#16
  17. motoOzarks

    motoOzarks motoMonstor

    Joined:
    Nov 24, 2012
    Oddometer:
    90
    Location:
    "The Ozarks" Southwest Missouri
    Thanks for the info.
    I'm from the MIssouri Ozarks, hillbilly as they say.
    I'm looking for trips to make from Nov thru March when I'm not working so much.
    Cooper Canyon here I come!
    Or just someplace south / west where its warm.
    Maybe I'll see you around sometime.
    #17
  18. nailit2em

    nailit2em Been here awhile

    Joined:
    Jan 2, 2007
    Oddometer:
    461
    Location:
    Somewhere....I'll look for a road sign
    Go for it!

    I speak redneck so all is good. :rofl

    It would be great to meet up sometime.
    Just so happened we were in Branson two days after I got home from this trip. Then 3 days in Eureka Springs. I'd like to find some back roads for the GS down your way.
    #18
  19. nailit2em

    nailit2em Been here awhile

    Joined:
    Jan 2, 2007
    Oddometer:
    461
    Location:
    Somewhere....I'll look for a road sign
    The morning we were going to leave for Hidalgo Del Parral was another cold morning. I still woke up early after getting a good night’s sleep to get things packed on the Harley. Julio was also up early, as normal. As we were loading the bikes we discussed waiting until it warmed up before we got on the road. It was about a 5 hour ride from Creel to Hidalgo Del Parral so there was really no hurry to leave. We could leave a little later and still be there plenty early to site see. Not to mention enjoying the ride a lot more!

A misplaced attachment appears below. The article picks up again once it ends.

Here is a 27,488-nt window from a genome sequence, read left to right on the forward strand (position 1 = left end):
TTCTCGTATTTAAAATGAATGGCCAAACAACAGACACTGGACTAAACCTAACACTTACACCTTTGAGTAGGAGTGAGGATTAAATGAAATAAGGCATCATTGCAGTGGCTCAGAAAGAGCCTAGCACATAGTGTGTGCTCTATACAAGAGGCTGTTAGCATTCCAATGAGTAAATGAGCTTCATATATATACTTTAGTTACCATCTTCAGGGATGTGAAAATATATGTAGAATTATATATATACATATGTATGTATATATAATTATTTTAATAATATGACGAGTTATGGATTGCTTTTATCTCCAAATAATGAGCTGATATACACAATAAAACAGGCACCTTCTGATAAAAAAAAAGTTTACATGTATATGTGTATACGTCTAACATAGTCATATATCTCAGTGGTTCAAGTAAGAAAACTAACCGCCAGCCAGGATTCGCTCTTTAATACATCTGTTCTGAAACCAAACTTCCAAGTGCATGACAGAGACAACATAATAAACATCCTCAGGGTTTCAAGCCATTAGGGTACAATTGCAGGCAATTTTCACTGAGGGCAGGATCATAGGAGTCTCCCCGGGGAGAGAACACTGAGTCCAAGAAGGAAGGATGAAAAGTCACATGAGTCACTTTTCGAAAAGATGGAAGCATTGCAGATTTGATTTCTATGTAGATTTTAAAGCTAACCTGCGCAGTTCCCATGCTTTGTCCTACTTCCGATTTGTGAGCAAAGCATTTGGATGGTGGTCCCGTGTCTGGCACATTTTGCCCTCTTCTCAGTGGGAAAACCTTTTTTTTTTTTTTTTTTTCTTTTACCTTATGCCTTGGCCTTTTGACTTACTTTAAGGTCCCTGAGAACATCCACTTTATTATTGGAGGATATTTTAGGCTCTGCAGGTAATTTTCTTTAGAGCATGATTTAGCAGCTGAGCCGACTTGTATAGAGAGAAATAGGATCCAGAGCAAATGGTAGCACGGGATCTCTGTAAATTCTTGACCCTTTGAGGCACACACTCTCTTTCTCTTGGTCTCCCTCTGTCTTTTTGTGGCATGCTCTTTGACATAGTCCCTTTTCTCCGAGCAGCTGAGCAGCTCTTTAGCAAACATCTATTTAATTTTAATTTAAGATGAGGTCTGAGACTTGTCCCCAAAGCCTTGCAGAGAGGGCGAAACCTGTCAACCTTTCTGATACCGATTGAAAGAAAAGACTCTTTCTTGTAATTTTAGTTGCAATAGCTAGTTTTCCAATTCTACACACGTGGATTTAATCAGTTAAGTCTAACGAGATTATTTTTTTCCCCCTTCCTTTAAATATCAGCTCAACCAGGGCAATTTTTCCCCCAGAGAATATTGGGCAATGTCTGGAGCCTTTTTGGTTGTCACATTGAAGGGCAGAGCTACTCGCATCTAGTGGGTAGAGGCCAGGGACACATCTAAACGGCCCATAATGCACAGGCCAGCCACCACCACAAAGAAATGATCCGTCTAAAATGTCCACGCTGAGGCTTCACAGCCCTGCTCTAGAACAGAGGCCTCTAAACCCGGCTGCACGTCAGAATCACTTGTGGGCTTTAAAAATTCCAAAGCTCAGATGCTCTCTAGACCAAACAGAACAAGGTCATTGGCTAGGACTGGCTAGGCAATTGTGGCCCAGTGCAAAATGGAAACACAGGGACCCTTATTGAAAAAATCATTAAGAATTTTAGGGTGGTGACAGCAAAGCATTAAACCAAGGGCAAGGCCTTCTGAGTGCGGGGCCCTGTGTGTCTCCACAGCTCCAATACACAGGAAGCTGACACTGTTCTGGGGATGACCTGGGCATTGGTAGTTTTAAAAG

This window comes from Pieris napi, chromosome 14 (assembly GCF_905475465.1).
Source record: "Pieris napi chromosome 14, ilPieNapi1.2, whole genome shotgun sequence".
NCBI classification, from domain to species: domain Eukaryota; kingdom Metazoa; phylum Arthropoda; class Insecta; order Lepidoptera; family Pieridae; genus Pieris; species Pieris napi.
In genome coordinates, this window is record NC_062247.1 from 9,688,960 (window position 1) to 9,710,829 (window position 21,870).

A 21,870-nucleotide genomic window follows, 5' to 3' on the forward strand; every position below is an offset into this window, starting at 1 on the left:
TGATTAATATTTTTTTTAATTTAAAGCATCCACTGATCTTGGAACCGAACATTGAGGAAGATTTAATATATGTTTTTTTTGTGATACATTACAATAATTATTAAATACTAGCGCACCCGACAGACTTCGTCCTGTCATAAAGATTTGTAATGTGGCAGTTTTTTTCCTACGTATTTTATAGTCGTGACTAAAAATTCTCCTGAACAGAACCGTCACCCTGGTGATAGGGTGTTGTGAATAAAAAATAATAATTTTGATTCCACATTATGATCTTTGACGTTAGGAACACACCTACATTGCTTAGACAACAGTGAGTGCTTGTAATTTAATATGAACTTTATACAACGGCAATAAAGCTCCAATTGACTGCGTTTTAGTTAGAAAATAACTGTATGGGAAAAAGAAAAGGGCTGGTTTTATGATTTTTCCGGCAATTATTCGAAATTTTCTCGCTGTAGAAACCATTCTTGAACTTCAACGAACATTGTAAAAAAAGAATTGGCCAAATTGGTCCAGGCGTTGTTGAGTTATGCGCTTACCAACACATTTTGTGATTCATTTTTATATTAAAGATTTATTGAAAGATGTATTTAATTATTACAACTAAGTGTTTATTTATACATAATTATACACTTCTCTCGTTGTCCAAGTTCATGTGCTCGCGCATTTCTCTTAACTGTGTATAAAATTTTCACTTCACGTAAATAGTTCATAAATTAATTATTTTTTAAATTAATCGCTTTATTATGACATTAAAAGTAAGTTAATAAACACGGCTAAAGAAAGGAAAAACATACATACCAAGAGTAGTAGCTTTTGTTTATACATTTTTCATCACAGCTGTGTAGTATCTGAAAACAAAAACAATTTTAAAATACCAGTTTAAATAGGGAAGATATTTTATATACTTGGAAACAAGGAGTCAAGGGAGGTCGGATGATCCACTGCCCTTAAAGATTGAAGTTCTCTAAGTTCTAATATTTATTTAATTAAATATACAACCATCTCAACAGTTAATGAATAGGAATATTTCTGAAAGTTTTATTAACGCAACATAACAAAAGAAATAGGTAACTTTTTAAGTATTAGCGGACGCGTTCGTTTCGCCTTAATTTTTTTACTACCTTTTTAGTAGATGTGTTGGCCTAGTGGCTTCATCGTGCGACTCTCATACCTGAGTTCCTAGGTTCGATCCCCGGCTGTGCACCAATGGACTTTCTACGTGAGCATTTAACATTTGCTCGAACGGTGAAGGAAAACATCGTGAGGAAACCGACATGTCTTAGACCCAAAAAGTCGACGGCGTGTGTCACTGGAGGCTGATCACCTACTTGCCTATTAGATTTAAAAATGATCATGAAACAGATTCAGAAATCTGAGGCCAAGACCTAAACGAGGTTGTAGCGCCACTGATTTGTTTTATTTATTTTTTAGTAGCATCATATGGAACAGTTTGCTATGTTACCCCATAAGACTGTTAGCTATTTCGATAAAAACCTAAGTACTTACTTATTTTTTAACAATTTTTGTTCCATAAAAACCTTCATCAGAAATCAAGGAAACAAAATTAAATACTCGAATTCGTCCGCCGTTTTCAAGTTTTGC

As I was packing I noticed a fare amount of oil along the belt guard and swing arm of the Harley. I have had trouble with the transmission drain plug leaking for a while now so that was the first thing I checked. I was a little shocked to find that there was no oil in the transmission! I always carry a quart of oil with me when I take the Harley on a long trip because I usually need to add some to the motor oil. Especially if I ride hard for extended periods of time like I have on this trip. I almost put the entire quart of oil in the tranny to get it back to a respectable level. I left a little in the bottle in case I needed some later. The drain plug was a little loose so I tightened it after I added the oil. What surprised me was I never saw any oil on the ground under the bike anywhere I stopped since I left home. I guess the Harley is almost 10 years old with a few miles on it so a little oil leak here and there is to be expected.
    The one thing I did not have to do that morning that Julio had to do was scrape the frost off of my seat. I’m not sure why but his seat had a very thick coat of frost on it but my seat was just wet. The bikes were sitting no more than five feet from each other. It must have been the difference in altitude between the seats that caused this…yeah that’s it.